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October 22, 2003
Power Line on Terri Schiavo

The Big Trunk excerpts at length from an article in the Wall Street Journal by David Gelernter regarding the Terri Schiavo case. Gelernter sums up the case quite accurately:

The death-by-starvation facing Terri Schiavo was averted yesterday when the Florida legislature passed a bill letting Gov. Jeb Bush intervene to save her life. Mrs. Schiavo has been severely mentally disabled since her heart stopped for a time in 1990. Although doctors have called her condition 'vegetative,' she breathes on her own, her eyes are open and in video clips she appears to respond with smiles to the sound of her mother's voice. That is one ground on which her parents have pleaded with authorities to let their daughter live. But last week her husband ordered her feeding tube removed, and until the legislature acted, Gov. Bush had no authority to override Michael Schiavo's decision.

Gelernter is highly critical of Mr. Schiavo's actions in trying to cut off all life-supporting therapies in order to terminate her life. He claims that she had expressed her desire to be free of such "heroic" medical intervention in case she was ever in the position she is now. Her parents dispute this and believe that she has some awareness of her surroundings and responds to stimuli, including their visits. Because Mr. Schiavo is the legal next of kin, he had the authority to order the removal of medical intervention, until the Florida legislature intervened itself and gave Jeb Bush the authority to reverse that decision, akin to a stay of execution of criminals.

The Schiavo case is heartbreaking, to be sure. There are accusations on both sides, notably against the husband, who is said to covet both the remainder of a legal judgment and another woman, which calls his testimony regarding his wife's state of mind into question. If nothing else, this should convince people who do not want heroic intervention to hasten to their lawyers' offices and establish a Living Will, which has legal weight and testifies incontrovertibly to your state of mind.

That being said, and without attempting to paint either side as evil or greedy, Gelernter has a good point in his essay; we are too quick to dispose of life, and not just at a particular stage, either. What Gelernter says in Big Trunk's excerpt is that the wholesale legalization of abortion has numbed us to the value of life:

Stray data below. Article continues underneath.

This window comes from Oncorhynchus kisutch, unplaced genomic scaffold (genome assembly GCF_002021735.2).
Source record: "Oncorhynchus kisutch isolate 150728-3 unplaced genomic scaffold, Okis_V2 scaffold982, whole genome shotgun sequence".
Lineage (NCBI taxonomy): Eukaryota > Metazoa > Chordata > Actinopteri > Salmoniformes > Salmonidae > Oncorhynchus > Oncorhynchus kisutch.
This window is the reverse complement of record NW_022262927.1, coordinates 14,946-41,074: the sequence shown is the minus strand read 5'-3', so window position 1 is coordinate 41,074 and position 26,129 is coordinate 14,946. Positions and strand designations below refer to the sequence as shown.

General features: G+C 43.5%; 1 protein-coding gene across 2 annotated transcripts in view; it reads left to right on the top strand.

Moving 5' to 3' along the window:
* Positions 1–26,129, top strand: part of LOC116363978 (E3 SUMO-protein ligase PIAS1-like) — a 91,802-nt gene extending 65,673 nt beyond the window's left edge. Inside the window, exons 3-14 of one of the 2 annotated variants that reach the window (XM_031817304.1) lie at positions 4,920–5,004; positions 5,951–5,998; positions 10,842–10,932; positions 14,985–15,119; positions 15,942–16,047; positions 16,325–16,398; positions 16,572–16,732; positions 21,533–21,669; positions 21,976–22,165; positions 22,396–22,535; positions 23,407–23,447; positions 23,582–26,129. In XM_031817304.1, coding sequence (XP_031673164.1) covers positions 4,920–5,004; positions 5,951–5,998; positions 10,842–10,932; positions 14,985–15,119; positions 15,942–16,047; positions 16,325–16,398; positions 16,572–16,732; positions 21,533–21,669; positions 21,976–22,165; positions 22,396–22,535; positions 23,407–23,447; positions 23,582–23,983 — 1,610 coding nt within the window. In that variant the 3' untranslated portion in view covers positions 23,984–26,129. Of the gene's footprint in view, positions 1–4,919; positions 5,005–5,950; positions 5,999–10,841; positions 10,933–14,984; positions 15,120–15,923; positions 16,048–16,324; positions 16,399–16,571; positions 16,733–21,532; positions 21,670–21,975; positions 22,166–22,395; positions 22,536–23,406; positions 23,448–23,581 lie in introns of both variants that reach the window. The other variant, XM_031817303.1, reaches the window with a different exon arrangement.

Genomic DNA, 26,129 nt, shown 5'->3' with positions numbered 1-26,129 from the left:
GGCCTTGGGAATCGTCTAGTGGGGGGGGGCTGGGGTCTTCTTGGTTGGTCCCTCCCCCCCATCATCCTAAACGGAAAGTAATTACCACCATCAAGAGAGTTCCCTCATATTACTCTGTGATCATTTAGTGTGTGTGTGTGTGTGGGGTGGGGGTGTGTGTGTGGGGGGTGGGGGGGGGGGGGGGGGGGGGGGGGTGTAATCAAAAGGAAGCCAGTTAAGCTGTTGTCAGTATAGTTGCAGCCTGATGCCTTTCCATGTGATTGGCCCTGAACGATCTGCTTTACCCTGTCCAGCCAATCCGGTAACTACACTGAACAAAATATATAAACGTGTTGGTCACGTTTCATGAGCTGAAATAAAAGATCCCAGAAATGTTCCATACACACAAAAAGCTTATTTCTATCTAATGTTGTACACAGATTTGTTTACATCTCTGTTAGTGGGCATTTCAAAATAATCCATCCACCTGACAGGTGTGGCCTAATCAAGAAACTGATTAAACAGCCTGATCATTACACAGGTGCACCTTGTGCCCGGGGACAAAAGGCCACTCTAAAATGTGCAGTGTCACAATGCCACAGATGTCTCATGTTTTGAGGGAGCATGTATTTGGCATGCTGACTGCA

"Who would have believed when the Supreme Court legalized abortion that, one generation later, only one, America would have come to this? Mrs. Schiavo's parents wanting her to live, pleading for her to live, the state saying no, and a meeting of the legislature required to pry the executioner's fingers from the victim's throat? I would never have made such an argument when the abortion decision came down, and I would never have believed it. I still can't believe it. Is this America? Do I wake or sleep?"

I believe Gelernter has it backwards. I believe that we became numb to the value of human life and so then supported widespread abortion, as well as capital punishment, assisted suicide, euthanasia, etc. That there are arguments, good arguments, to made on behalf of all of these to some extent is not in dispute. There are good arguments to be made for a lot of bad policy decisions based on honest and heartfelt beliefs and experience. It doesn't make the outcome any less wrong. The saying "Life is cheap" is so common and trite that is has become essentially meaningless, but was it always thus? I don't believe so, although capital punishment has certainly been around long enough. I think that in the post-Holocaust, post-nuclear world, we began to accept a fundamentally nihilistic and existential view of life. Nothing mattered when you could have 6 million people die in camps without even hearing about it until years later. Life meant nothing under the threat of nuclear annihilation. Once you accept these as everyday truths, then the litany of life-destroying policies makes sense and sounds perfectly reasonable.

Please read Big Trunk's post and Gelernter's views anyway. I don't want to criticize Michael Schiavo's decision in particular, but the application to our society in general.

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Posted by Ed Morrissey at October 22, 2003 12:46 PM

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